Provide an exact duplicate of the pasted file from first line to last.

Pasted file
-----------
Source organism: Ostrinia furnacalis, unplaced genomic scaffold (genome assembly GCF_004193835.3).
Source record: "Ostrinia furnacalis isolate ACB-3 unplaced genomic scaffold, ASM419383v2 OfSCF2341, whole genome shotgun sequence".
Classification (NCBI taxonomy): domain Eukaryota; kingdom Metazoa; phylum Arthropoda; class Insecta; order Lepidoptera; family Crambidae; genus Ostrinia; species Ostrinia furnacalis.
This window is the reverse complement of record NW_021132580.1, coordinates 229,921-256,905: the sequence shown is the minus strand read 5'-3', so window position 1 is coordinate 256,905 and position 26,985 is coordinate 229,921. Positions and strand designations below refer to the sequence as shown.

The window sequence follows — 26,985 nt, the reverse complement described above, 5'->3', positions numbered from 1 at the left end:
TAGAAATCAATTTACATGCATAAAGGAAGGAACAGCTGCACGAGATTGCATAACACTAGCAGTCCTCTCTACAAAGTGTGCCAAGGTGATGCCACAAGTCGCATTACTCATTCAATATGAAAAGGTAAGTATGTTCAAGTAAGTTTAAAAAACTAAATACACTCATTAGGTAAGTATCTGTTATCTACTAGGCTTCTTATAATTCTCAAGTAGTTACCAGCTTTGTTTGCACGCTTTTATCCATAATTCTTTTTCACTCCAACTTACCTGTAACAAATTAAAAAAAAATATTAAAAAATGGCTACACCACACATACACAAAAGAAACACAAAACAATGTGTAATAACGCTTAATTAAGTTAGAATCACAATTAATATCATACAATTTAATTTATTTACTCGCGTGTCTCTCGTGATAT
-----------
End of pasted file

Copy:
Source organism: Ostrinia furnacalis, unplaced genomic scaffold (genome assembly GCF_004193835.3).
Source record: "Ostrinia furnacalis isolate ACB-3 unplaced genomic scaffold, ASM419383v2 OfSCF2341, whole genome shotgun sequence".
Classification (NCBI taxonomy): domain Eukaryota; kingdom Metazoa; phylum Arthropoda; class Insecta; order Lepidoptera; family Crambidae; genus Ostrinia; species Ostrinia furnacalis.
This window is the reverse complement of record NW_021132580.1, coordinates 229,921-256,905: the sequence shown is the minus strand read 5'-3', so window position 1 is coordinate 256,905 and position 26,985 is coordinate 229,921. Positions and strand designations below refer to the sequence as shown.

The window sequence follows — 26,985 nt, the reverse complement described above, 5'->3', positions numbered from 1 at the left end:
TAGAAATCAATTTACATGCATAAAGGAAGGAACAGCTGCACGAGATTGCATAACACTAGCAGTCCTCTCTACAAAGTGTGCCAAGGTGATGCCACAAGTCGCATTACTCATTCAATATGAAAAGGTAAGTATGTTCAAGTAAGTTTAAAAAACTAAATACACTCATTAGGTAAGTATCTGTTATCTACTAGGCTTCTTATAATTCTCAAGTAGTTACCAGCTTTGTTTGCACGCTTTTATCCATAATTCTTTTTCACTCCAACTTACCTGTAACAAATTAAAAAAAAATATTAAAAAATGGCTACACCACACATACACAAAAGAAACACAAAACAATGTGTAATAACGCTTAATTAAGTTAGAATCACAATTAATATCATACAATTTAATTTATTTACTCGCGTGTCTCTCGTGATAT